Monday, 28 November 2016

  • Research Headlines
    • Fixing the faults in immune systems
      Illustration of the red blood cellsFor sufferers of primary immune deficiencies, every infection contracted could lead to a serious or debilitating illness. EU scientists have their sights set on a cure for the most severe forms of the disease's 200 variations, and have already had very positive results in clinical trials. The findings could also help treat other conditions.

Week 48

Friday, 25 November 2016

  • Research Headlines
    • Robots to the rescue
      Artist Impression of a disaster Search & Rescue scenario, according with the ICARUS project scopeThe 2015 earthquake in Nepal is just one example of a recent natural disaster that required search and rescue operations. An EU-funded security research project has developed new robotic tools for such operations with great success. Some of its developments are already commercially available and ready to be deployed in order to save lives.

  • Success Stories
    • Europeans will be able to compare cancer care
      Photo of doctor holding hands of patient EU citizens will be able to compare cancer incidence and survival rates across Member States once a continent-wide cancer information system is operational next year, according to Professor Alexander Katalinic, from the University of Lubeck in Germany, Chairman of the European Network of Cancer Registries (ENCR).

Thursday, 24 November 2016

  • Research Headlines
    • One small step for a protein...
      Picture of two young scientists looking in to the microscope in labEU-funded researchers have built a new microscope that can track single molecules, and have used it to clarify how materials are transported inside living cells. It could have wide application in science, medicine and industry.

Wednesday, 23 November 2016

  • Success Stories
    • The same but different: EU researchers look for 'green' carbon fibres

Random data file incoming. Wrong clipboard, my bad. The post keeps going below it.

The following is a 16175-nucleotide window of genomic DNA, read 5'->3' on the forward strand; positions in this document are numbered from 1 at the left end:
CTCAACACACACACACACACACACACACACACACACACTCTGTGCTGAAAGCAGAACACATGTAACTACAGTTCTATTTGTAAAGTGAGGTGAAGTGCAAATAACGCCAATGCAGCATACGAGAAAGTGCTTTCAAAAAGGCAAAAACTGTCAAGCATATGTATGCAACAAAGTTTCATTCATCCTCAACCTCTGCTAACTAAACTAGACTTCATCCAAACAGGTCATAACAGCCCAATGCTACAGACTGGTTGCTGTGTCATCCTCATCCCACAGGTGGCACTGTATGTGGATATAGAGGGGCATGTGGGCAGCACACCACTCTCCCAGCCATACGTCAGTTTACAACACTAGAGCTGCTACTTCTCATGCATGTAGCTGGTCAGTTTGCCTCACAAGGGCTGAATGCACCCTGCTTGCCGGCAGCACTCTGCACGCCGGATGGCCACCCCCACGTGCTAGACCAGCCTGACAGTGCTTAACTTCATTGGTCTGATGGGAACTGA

Photo of the 2 Scientists Super-strong threads of carbon atoms - known as nanofibres - promise a new generation of exceptional materials. When added to another material, the fibres bring an exciting combination of flexibility, strength, light weight and electrical conductivity. But while carbon fibres like these are finding a market in high-spec aeroplanes like the Airbus 320, high cost limit their wider adoption.

  • Synergies with Structural funds
    • New actions to help close the gap in research excellence across Europe
      The European Commission is today presenting new measures that will help bring more countries to the map of research excellence. The actions range from financing new knowledge centres to facilitating structural reforms that will enable more synergies between different funding sources. They will be rolled out during the last three years of Horizon 2020, the EU's research and innovation funding programme that runs until 2020.

Tuesday, 22 November 2016

  • Research Headlines
    • African e-science on the fast track
      Picture of two african kids with tabletAfrica's ICT infrastructures are fast evolving, creating exciting opportunities for researchers keen to join the global e-science community. Dedicated European-African initiatives are exploring the potential and engaging with stakeholders to raise awareness of the possibilities. An EU-funded project has assisted them in this task.

Monday, 21 November 2016

Week 47

Friday, 18 November 2016

  • Research Headlines
    • Gut bacteria could hold key to new treatments
      Sketch with Guts BacteriaAn ERC-funded project has significantly increased understanding of the crucial role that microorganisms in the gut play in maintaining health. The findings have since led to a patent, as well as a follow-on project that could one day steer the way to new targeted treatments for diseases, including cancer.


Scroll through the items for the period selected or...  

Stay connected
Recently Added Events